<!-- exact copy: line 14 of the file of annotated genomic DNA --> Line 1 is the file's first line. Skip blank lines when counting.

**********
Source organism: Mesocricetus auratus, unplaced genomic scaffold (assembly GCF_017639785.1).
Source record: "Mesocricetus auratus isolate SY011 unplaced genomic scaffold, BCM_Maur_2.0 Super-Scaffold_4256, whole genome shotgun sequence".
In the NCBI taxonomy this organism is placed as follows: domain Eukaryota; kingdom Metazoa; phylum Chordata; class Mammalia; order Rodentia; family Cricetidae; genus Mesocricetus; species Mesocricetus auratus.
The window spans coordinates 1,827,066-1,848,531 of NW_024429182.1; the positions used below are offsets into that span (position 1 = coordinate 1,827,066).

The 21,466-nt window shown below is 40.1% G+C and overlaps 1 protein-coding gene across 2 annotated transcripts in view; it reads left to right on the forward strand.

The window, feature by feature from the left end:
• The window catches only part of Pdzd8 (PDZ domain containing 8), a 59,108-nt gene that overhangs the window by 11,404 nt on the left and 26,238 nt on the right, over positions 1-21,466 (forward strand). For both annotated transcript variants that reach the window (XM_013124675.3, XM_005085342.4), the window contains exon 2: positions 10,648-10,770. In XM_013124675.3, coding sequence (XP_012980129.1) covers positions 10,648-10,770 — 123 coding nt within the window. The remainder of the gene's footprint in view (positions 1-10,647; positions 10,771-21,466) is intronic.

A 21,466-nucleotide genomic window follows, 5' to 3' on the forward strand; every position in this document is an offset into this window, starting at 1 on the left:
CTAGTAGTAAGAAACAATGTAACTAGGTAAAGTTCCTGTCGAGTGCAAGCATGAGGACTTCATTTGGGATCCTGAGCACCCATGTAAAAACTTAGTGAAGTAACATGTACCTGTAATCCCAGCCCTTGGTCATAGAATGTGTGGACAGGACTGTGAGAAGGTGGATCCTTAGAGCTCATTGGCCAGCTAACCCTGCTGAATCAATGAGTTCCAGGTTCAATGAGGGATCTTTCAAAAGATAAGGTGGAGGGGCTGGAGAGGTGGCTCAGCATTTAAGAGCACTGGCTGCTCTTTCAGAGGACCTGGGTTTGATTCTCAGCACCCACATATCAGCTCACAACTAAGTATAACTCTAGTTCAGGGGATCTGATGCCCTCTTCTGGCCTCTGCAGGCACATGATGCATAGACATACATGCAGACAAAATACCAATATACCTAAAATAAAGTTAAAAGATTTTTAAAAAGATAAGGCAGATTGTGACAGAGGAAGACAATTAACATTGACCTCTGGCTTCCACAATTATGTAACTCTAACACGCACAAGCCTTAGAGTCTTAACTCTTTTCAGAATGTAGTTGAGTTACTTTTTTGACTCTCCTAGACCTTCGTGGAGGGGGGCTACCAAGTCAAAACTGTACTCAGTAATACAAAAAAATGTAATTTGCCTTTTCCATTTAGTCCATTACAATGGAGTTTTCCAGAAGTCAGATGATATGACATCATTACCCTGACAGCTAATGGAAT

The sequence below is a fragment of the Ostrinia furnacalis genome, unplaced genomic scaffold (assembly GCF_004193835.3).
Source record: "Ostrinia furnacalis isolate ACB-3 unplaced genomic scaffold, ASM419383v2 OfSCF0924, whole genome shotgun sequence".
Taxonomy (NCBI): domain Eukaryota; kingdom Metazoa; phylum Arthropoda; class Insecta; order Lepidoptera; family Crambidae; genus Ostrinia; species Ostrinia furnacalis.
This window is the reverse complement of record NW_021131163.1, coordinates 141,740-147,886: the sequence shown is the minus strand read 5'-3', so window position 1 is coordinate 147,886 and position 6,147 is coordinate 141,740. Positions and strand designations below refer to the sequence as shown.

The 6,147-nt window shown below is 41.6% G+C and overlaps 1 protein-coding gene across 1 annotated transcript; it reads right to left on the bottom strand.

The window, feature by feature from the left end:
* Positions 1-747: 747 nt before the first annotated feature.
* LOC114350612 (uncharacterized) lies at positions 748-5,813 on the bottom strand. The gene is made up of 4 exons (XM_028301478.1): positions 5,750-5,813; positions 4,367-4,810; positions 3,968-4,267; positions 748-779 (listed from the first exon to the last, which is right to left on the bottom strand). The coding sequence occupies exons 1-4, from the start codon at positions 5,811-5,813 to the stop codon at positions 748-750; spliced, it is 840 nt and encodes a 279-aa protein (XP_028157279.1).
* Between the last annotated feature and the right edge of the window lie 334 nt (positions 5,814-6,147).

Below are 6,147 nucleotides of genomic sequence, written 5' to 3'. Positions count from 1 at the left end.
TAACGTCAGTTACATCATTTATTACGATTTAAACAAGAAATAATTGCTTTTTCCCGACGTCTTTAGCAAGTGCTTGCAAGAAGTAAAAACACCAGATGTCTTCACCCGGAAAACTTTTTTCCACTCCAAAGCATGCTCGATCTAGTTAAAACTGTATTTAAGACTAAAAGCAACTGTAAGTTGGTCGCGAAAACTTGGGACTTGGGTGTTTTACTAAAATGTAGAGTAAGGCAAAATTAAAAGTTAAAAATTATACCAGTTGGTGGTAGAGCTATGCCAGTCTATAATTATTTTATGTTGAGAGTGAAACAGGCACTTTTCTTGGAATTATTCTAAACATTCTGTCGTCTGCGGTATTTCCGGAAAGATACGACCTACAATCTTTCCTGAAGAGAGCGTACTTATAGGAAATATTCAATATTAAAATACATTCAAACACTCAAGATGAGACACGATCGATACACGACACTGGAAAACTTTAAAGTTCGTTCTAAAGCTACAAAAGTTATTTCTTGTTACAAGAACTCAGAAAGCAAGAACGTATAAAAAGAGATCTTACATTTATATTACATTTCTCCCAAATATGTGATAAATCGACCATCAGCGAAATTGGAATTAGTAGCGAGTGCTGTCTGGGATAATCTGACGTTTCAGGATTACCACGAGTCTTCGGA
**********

The 6,147-nt window shown below is 41.6% G+C and overlaps 1 protein-coding gene across 1 annotated transcript; it reads right to left on the bottom strand.